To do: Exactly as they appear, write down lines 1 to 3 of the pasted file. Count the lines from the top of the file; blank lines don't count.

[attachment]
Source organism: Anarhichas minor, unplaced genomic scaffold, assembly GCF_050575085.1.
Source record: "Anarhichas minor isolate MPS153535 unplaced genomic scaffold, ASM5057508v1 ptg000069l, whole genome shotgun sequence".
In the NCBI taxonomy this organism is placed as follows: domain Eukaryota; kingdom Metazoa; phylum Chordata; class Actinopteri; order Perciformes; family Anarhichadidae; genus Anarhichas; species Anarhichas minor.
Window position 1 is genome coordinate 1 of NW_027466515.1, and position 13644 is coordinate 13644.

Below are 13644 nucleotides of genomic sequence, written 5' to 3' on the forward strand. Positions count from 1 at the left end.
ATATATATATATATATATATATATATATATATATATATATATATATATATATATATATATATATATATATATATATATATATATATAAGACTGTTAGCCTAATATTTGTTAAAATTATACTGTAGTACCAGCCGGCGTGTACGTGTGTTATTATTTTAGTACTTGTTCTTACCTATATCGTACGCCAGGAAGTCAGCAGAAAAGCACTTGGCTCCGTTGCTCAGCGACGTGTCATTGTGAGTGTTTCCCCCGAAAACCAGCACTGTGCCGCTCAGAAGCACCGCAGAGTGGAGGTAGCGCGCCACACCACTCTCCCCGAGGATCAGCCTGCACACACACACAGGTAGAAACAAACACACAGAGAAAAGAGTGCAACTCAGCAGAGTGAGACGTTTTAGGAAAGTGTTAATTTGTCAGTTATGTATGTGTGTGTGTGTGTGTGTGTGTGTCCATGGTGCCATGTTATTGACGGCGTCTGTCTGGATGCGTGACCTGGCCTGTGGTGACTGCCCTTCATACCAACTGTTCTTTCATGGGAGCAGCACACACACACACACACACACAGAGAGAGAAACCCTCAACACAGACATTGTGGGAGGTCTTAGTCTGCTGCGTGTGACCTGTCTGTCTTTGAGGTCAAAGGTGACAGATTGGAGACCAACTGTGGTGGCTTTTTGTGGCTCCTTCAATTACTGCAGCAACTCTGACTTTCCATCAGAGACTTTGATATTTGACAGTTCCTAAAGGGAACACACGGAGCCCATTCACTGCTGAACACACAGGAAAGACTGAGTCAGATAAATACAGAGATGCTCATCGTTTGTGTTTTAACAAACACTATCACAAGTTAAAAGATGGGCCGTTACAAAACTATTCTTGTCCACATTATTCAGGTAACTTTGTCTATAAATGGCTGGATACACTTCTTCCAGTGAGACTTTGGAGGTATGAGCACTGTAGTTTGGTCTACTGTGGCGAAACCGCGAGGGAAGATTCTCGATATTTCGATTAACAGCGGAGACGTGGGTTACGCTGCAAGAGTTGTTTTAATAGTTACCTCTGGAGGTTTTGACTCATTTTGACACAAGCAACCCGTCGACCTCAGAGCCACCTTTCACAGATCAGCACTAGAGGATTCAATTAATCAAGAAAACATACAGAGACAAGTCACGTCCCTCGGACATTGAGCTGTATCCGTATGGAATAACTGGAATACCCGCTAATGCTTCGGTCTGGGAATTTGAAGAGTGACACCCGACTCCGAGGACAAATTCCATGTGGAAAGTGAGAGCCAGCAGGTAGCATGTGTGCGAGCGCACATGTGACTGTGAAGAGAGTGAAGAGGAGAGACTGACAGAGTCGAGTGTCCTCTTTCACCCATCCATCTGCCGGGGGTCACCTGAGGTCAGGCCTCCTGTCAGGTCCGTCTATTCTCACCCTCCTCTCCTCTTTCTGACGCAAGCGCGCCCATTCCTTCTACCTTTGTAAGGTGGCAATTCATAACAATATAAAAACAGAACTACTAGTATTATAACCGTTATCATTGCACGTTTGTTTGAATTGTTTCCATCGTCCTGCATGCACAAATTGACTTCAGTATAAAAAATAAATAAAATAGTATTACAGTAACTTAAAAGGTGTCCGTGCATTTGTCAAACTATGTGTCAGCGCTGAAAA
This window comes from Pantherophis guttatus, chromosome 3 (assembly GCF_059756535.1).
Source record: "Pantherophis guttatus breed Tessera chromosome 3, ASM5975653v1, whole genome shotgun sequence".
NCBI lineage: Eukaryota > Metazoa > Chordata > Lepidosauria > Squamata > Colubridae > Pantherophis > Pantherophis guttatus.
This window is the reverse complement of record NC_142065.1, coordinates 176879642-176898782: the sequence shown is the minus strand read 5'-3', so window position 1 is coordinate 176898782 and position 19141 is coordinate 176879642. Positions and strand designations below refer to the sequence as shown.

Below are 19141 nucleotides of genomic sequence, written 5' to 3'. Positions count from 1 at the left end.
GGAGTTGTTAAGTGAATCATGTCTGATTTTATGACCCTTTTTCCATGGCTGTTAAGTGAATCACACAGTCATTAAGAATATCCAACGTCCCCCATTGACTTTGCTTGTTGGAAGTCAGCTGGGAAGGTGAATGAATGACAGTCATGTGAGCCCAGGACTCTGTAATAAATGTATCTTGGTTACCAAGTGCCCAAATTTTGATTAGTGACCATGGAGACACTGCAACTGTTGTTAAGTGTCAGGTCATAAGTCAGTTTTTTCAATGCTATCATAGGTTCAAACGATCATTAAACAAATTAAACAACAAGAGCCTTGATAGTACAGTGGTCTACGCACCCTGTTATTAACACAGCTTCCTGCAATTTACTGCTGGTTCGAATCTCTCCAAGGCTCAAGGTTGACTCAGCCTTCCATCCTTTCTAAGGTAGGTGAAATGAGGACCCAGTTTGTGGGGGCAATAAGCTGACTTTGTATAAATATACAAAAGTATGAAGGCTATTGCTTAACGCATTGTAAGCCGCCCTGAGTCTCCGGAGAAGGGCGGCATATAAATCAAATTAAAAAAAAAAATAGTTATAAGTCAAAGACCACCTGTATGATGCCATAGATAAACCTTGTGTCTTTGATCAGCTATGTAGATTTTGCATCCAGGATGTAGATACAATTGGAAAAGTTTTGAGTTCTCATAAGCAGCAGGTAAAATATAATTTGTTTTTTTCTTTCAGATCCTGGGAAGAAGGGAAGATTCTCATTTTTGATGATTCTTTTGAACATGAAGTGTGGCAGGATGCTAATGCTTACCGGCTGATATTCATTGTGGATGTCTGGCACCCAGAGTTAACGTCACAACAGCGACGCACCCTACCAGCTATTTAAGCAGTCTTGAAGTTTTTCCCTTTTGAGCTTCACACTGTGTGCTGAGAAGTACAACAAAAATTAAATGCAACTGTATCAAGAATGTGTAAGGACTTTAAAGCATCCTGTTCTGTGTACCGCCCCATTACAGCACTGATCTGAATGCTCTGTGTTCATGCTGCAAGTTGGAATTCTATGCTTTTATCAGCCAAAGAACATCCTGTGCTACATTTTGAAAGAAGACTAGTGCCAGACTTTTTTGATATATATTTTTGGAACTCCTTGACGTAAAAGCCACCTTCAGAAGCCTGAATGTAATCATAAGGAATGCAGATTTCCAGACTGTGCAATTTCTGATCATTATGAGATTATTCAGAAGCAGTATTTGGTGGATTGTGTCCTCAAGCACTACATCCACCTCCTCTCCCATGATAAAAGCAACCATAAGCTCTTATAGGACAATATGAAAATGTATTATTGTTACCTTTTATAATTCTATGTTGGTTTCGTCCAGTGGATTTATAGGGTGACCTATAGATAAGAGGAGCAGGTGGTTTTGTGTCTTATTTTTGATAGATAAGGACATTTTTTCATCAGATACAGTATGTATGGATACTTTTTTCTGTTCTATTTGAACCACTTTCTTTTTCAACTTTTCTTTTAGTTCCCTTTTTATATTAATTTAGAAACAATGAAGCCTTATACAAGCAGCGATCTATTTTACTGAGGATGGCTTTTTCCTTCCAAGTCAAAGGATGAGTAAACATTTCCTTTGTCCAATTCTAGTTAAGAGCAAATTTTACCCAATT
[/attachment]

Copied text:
Source organism: Anarhichas minor, unplaced genomic scaffold, assembly GCF_050575085.1.
Source record: "Anarhichas minor isolate MPS153535 unplaced genomic scaffold, ASM5057508v1 ptg000069l, whole genome shotgun sequence".
In the NCBI taxonomy this organism is placed as follows: domain Eukaryota; kingdom Metazoa; phylum Chordata; class Actinopteri; order Perciformes; family Anarhichadidae; genus Anarhichas; species Anarhichas minor.